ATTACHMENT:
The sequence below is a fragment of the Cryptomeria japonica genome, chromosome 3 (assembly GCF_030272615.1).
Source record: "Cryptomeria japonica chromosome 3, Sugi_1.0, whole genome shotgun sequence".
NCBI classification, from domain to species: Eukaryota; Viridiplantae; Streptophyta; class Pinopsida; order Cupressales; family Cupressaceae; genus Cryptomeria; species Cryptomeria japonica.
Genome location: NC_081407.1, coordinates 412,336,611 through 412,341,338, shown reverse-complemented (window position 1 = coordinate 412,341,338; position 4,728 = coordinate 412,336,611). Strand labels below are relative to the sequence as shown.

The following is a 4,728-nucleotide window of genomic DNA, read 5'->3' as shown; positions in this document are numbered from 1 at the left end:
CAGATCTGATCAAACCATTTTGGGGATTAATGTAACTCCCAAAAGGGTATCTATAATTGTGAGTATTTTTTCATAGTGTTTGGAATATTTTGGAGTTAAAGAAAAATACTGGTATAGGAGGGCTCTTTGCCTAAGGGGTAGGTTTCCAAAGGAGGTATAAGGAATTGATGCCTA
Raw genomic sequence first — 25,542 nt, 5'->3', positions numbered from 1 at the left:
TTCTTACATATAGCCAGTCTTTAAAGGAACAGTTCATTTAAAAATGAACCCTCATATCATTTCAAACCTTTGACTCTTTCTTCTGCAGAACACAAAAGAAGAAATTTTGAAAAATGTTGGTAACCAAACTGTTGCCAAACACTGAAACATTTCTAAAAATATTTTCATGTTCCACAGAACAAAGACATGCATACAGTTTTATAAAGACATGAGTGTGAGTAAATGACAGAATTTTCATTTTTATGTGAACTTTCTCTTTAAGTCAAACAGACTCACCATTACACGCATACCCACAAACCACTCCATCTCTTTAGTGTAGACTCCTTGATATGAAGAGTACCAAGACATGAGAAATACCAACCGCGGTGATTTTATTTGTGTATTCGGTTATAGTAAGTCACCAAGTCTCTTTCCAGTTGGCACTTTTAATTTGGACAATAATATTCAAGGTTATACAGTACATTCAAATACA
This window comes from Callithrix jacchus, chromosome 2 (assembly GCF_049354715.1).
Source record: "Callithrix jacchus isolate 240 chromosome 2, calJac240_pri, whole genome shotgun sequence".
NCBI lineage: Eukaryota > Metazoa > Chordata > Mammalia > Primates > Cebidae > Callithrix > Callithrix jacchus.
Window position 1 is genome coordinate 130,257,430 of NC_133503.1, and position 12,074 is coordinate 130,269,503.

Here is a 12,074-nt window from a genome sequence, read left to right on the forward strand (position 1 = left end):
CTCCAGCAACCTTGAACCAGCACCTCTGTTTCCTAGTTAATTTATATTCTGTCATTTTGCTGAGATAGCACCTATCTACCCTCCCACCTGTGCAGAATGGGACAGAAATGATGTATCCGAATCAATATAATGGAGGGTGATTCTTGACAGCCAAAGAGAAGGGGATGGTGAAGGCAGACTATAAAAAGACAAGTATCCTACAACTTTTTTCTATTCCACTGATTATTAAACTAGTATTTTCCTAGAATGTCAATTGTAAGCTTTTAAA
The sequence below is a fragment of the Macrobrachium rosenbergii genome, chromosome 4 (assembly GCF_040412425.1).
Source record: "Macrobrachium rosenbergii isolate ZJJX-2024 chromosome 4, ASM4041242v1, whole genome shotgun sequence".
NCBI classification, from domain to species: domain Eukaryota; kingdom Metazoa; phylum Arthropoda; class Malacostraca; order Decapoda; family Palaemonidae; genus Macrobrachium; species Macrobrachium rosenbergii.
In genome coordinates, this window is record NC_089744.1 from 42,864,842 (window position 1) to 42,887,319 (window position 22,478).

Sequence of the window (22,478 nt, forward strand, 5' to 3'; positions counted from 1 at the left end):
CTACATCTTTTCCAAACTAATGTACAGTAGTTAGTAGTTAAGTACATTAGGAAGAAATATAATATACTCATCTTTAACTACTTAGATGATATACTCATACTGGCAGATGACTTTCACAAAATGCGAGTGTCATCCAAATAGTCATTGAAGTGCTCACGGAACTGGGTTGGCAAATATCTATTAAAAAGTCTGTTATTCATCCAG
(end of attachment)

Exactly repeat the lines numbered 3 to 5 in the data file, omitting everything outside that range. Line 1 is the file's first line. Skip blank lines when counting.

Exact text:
NCBI classification, from domain to species: Eukaryota; Viridiplantae; Streptophyta; class Pinopsida; order Cupressales; family Cupressaceae; genus Cryptomeria; species Cryptomeria japonica.
Genome location: NC_081407.1, coordinates 412,336,611 through 412,341,338, shown reverse-complemented (window position 1 = coordinate 412,341,338; position 4,728 = coordinate 412,336,611). Strand labels below are relative to the sequence as shown.

The following is a 4,728-nucleotide window of genomic DNA, read 5'->3' as shown; positions in this document are numbered from 1 at the left end: